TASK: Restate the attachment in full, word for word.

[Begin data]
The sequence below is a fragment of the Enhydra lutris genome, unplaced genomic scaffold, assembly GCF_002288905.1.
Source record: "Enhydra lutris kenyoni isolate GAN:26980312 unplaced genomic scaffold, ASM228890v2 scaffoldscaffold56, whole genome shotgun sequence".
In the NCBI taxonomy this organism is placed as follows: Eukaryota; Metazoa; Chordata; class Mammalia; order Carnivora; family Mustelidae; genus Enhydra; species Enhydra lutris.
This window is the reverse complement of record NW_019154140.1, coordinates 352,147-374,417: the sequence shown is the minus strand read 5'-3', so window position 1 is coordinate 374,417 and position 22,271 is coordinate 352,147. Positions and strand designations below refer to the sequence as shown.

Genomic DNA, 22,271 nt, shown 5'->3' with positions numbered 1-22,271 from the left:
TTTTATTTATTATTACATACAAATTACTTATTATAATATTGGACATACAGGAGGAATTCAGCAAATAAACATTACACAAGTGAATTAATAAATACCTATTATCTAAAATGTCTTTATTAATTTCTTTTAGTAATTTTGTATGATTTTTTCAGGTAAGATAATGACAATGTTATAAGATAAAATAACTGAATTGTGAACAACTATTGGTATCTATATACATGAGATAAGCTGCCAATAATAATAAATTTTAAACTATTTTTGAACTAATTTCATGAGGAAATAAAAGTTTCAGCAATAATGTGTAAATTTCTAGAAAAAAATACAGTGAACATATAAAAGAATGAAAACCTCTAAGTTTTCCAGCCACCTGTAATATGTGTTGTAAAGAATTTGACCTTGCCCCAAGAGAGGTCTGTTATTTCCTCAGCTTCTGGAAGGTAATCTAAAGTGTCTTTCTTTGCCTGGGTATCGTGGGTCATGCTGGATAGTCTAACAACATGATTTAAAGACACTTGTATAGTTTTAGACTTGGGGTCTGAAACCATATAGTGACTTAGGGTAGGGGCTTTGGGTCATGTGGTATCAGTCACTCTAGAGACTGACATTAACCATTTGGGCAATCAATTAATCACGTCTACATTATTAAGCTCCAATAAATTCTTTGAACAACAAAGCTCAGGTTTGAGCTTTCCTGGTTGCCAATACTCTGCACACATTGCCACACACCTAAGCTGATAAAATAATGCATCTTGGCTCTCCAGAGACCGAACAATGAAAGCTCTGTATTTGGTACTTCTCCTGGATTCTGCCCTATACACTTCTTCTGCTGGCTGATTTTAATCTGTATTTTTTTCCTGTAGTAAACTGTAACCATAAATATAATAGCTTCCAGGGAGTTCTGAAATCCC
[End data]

The sequence below is a fragment of the Enhydra lutris genome, unplaced genomic scaffold, assembly GCF_002288905.1.
Source record: "Enhydra lutris kenyoni isolate GAN:26980312 unplaced genomic scaffold, ASM228890v2 scaffoldscaffold56, whole genome shotgun sequence".
In the NCBI taxonomy this organism is placed as follows: Eukaryota; Metazoa; Chordata; class Mammalia; order Carnivora; family Mustelidae; genus Enhydra; species Enhydra lutris.
This window is the reverse complement of record NW_019154140.1, coordinates 352,147-374,417: the sequence shown is the minus strand read 5'-3', so window position 1 is coordinate 374,417 and position 22,271 is coordinate 352,147. Positions and strand designations below refer to the sequence as shown.

Genomic DNA, 22,271 nt, shown 5'->3' with positions numbered 1-22,271 from the left:
TTTTATTTATTATTACATACAAATTACTTATTATAATATTGGACATACAGGAGGAATTCAGCAAATAAACATTACACAAGTGAATTAATAAATACCTATTATCTAAAATGTCTTTATTAATTTCTTTTAGTAATTTTGTATGATTTTTTCAGGTAAGATAATGACAATGTTATAAGATAAAATAACTGAATTGTGAACAACTATTGGTATCTATATACATGAGATAAGCTGCCAATAATAATAAATTTTAAACTATTTTTGAACTAATTTCATGAGGAAATAAAAGTTTCAGCAATAATGTGTAAATTTCTAGAAAAAAATACAGTGAACATATAAAAGAATGAAAACCTCTAAGTTTTCCAGCCACCTGTAATATGTGTTGTAAAGAATTTGACCTTGCCCCAAGAGAGGTCTGTTATTTCCTCAGCTTCTGGAAGGTAATCTAAAGTGTCTTTCTTTGCCTGGGTATCGTGGGTCATGCTGGATAGTCTAACAACATGATTTAAAGACACTTGTATAGTTTTAGACTTGGGGTCTGAAACCATATAGTGACTTAGGGTAGGGGCTTTGGGTCATGTGGTATCAGTCACTCTAGAGACTGACATTAACCATTTGGGCAATCAATTAATCACGTCTACATTATTAAGCTCCAATAAATTCTTTGAACAACAAAGCTCAGGTTTGAGCTTTCCTGGTTGCCAATACTCTGCACACATTGCCACACACCTAAGCTGATAAAATAATGCATCTTGGCTCTCCAGAGACCGAACAATGAAAGCTCTGTATTTGGTACTTCTCCTGGATTCTGCCCTATACACTTCTTCTGCTGGCTGATTTTAATCTGTATTTTTTTCCTGTAGTAAACTGTAACCATAAATATAATAGCTTCCAGGGAGTTCTGAAATCCC